The NBA Playoffs begin in less than one week, and there are just a handful of regular season games remaining. In the Eastern Conference, the Indiana Pacers – despite their recent struggles – earned the No. 1 seed on Monday night. But it will be the No. 2 seed, the Miami Heat in which the title still goes through. They are the two-time defending champions and to achieve basketball glory, the Heat must be beat. Four-time MVP LeBron James will reportedly be sidelined until the playoffs, citing rest as the reason. With his personal regular season now over, let’s take a look at the 77 games he played in during the 2013-2014 campaign, and where it stacks compared to previous seasons.
While it seems like Kevin Durant will pry away this year’s Most Valuable Player Award from James, this season was nothing to be ashamed of. For the tenth consecutive season, he will finish top-5 in the league in points per game with 27.1. For the ninth time in the last ten years, he will most likely end up ranked as a top-5 rebounder at the small forward position, grabbing down 6.9 per game. James is also a top-notch facilitator and at 6-8, has the special ability to see teammates in places that smaller players wouldn’t be able to. He’s always envisioned himself as more of a playmaker than scorer, and this shines through in his game. Since his rookie year, James has led all small forwards in assists and this season is no different. At 6.4 per contest, he will most likely – once again – be No. 1.
Despite his impressive numbers and ranks in the game, James has regressed from last season in statistical categories such as free throw percentage, rebounds per game, assists per game, steals per game, blocks per game and defensive rating. Yet, it has been speculated and appears to be true that James “coasted” through much of the season. After competing in the last three Finals and the 2012 Olympics, he has certainly played more minutes than most players in recent years and needs both the physical and mental rest when available. Playoff time is truly when it counts for the Heat and when LBJ needs to be at his best.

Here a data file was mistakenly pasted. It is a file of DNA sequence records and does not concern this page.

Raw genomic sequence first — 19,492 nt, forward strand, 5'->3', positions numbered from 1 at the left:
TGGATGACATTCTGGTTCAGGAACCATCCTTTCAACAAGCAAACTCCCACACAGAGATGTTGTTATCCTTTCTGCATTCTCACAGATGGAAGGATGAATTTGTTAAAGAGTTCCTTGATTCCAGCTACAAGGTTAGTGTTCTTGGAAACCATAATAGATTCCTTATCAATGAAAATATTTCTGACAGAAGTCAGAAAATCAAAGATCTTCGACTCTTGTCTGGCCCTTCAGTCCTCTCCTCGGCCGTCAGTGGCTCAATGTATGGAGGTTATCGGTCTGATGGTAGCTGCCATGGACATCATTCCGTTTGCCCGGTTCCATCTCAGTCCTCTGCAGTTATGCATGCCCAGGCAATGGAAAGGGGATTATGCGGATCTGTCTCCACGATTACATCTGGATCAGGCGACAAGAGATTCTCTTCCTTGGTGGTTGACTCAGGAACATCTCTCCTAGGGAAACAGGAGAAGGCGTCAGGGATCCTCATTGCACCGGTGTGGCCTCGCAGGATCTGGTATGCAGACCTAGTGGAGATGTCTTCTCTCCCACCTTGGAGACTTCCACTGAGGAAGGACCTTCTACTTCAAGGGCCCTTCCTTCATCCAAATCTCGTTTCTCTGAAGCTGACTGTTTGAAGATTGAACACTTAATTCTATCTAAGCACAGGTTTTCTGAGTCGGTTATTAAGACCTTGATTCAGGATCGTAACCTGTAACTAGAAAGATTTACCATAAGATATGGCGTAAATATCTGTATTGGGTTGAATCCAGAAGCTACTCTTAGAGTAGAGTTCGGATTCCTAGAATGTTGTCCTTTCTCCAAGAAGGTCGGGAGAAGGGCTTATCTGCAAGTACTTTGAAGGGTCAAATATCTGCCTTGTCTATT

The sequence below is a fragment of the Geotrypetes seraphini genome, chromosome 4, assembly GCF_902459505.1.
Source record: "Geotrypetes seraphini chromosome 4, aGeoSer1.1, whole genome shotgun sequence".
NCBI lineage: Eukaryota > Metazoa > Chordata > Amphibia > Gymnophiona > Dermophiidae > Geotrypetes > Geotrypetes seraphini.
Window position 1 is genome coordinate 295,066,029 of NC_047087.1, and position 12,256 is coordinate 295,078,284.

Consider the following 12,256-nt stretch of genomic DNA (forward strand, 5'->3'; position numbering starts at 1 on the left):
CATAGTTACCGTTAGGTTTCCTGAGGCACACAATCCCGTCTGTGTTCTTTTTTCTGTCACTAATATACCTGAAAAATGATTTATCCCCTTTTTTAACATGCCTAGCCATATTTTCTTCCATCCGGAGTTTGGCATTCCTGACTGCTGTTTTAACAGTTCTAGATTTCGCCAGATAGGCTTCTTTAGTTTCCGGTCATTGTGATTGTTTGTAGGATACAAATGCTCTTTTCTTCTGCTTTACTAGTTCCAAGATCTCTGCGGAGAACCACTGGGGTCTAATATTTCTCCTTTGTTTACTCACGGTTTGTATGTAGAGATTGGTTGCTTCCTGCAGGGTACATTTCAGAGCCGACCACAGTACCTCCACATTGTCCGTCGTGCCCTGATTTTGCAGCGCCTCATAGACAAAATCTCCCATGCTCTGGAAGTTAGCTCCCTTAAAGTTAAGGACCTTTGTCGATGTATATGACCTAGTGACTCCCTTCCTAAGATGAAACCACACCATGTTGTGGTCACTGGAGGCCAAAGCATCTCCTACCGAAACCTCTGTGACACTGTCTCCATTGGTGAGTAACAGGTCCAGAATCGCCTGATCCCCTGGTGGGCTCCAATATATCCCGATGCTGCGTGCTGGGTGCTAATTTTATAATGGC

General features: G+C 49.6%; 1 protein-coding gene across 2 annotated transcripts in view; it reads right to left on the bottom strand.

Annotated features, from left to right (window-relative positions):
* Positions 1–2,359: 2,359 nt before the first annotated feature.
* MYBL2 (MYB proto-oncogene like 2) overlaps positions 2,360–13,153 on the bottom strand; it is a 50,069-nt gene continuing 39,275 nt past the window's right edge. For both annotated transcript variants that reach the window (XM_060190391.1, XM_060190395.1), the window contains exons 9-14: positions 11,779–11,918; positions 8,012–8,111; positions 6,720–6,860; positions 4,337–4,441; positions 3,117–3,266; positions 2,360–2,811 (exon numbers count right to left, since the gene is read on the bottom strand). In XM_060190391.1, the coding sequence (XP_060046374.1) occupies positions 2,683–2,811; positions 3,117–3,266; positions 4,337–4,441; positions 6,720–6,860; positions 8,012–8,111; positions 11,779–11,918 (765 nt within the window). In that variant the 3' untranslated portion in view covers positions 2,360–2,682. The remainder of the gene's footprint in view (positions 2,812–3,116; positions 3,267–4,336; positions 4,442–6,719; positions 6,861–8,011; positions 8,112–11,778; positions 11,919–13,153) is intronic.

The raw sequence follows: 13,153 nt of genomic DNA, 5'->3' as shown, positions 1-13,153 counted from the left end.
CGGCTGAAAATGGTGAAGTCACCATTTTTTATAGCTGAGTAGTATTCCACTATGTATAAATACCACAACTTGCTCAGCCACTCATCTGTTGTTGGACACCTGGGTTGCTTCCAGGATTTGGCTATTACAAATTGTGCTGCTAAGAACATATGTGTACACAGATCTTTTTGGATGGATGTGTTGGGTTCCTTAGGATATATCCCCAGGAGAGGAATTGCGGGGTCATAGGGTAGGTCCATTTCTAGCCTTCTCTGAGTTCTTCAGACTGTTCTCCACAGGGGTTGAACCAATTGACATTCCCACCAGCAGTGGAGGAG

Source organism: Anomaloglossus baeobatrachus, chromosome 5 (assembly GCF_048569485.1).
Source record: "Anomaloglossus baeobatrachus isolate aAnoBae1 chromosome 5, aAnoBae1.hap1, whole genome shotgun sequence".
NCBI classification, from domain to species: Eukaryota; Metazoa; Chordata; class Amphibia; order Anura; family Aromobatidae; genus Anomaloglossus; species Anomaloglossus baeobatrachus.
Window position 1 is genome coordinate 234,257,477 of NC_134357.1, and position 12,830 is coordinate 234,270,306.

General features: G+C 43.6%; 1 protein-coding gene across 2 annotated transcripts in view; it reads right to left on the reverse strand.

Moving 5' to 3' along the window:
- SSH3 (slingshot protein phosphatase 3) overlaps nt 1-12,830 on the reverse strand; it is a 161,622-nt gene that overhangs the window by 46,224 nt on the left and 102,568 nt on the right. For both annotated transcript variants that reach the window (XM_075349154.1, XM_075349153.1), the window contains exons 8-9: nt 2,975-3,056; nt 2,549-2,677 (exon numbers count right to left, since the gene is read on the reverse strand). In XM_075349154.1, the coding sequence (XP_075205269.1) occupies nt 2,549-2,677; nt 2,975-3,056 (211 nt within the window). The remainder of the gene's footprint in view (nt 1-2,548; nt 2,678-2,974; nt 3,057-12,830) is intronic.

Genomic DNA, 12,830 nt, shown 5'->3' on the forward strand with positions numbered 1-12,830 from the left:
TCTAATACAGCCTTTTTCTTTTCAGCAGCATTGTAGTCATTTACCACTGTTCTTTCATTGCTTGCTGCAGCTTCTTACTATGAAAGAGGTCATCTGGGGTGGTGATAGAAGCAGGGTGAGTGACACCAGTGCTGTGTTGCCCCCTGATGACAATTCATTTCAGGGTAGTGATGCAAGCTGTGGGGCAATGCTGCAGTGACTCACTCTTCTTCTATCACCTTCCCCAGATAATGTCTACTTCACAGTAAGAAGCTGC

His effectiveness, however, is an area where James has consistently improved. Sure, he’s a 20+ point-scorer but so is, say, Paul George. So what’s the difference? George is shooting 42.4 percent from the field. LeBron? Just a bit better.
For the eighth consecutive season, James has improved on his field-goal percentage from the previous year. He is shooting 56.7 percent from the field this season, which ranks No. 4 in the league. There are only two other non-power forwards or centers in the top-25 in field-goal percentage, and none as high as James.
LeBron’s shooting chart:
In NBA History, there have been just two seasons that has a player has shot at least 55 percent and connected on 100 three-pointers: LeBron James last year – and LeBron James this year. His scoring explosions throughout the season surely played a part in this regard.
On February 18 against the Dallas Mavericks, James dropped 42 points while adding nine rebounds and seven assists in his team’s victory. Just two weeks later, he took his game to another level and tallied 61 points while making 22-of-33 field-goals against the Charlotte Bobcats, producing seven rebounds and five assists as well.
The 29-year-old clearly does not appear to be slowing down anytime soon. James is currently in the prime of his career, and it is only a matter of time before he is proudly boasting (not one, not two…) Larry O’Brien Championship Trophies.